US, Japan reaffirm joint commitment to regional security issues, North Korea
Tokyo, July 10 (efe-epa).- The United States and Japan on Friday reaffirmed their joint commitment to regional security issues, including North Korea, as the two sides reviewed their bilateral ties during Deputy Secretary of State Stephen Biegun’s visit to Tokyo.
Biegun met with Japanese Foreign Minister Toshimitsu Motegi and Defense Minister Taro Kono and both sides agreed to cooperate on issues, including the Korean peninsula, even as the dialog between Washington and Pyongyang stands stalled.
Biegun arrived in Tokyo after his Seoul visit on Thursday and became the first high-ranking foreign official to visit Japan since the county closed its borders to contain the spread of coronavirus.
In a press conference, Motegi said the meeting with Biegun was scheduled to last for 20 minutes but it extended over an hour.
According to an official statement, Motegi and Biegun stressed on the need for a strong alliance between the two countries for the free and open Asia-Pacific.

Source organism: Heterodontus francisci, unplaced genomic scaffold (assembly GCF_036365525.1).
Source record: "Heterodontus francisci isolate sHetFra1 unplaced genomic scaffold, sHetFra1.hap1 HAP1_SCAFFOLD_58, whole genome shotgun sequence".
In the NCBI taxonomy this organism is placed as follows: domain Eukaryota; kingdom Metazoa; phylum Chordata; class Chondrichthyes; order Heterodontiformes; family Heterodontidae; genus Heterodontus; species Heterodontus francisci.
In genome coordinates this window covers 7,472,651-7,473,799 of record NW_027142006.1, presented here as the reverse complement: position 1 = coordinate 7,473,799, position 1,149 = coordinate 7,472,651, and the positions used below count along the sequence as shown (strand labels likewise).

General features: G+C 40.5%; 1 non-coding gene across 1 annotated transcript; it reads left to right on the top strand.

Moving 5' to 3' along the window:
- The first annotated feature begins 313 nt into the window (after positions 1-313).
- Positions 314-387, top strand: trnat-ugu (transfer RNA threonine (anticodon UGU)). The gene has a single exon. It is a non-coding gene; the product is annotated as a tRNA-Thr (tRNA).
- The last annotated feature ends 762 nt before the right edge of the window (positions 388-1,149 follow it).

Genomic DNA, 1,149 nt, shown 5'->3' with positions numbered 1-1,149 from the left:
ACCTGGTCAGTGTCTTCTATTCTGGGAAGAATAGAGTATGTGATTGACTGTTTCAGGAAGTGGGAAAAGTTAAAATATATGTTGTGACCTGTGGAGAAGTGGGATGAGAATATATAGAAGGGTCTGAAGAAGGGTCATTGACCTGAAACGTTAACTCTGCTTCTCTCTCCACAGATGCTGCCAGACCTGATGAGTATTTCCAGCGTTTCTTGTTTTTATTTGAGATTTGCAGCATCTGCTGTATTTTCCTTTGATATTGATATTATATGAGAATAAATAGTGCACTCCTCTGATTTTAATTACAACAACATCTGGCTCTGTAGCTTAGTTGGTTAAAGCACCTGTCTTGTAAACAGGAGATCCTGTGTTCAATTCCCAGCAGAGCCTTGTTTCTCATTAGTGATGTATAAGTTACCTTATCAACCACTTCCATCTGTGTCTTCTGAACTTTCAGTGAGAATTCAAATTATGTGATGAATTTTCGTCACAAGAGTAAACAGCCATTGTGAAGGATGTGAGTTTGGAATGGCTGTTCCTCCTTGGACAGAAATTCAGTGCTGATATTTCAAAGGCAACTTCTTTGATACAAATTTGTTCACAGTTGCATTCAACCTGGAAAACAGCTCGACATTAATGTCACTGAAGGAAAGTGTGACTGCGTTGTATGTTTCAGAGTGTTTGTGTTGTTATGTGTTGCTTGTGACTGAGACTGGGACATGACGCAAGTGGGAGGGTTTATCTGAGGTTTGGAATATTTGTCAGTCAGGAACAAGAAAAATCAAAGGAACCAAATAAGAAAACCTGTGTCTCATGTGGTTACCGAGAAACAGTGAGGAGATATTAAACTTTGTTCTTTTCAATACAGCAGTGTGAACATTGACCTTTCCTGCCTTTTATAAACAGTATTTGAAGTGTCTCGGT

In the meeting, according to the statement, Biegun said that Washington remained committed to following the issues of the Asia-Pacific region closely and agreed with Motegi over cooperation to fight the coronavirus pandemic.
In Seoul, Biegun stressed that Washington remained open to dialog with Pyongyang to seek denuclearization of the Korean peninsula and hoped for a third summit between North Korea’s Kim Jong-un and US President Donald Trump.
In contrast, on Friday, the Pyongyang regime through Kim Yo-jong, the sister of the North Korean leader, said that another summit between Kim and Trump was “unnecessary and useless.”
Kim and Trump have met three times since June 2018 to reach an agreement for the denuclearization of the Korean peninsula in exchange for the US easing international sanctions that have crippled the North Korean economy.
However, the peace process has stalemated since their last meeting in June 2019.
The two leaders met for the first summit in Singapore in 2018 and agreed to work toward complete denuclearization of the peninsula, better ties, and lasting peace in the restive region.
The second summit in Hanoi in February last year ended without an agreement following differences between the two sides mainly on the easing of the sanctions.
The two leaders met again in June last at the inter-Korean border and agreed to resume working-level negotiations.
The talks between working groups were held in Stockholm in October without any progress. EFE-EPA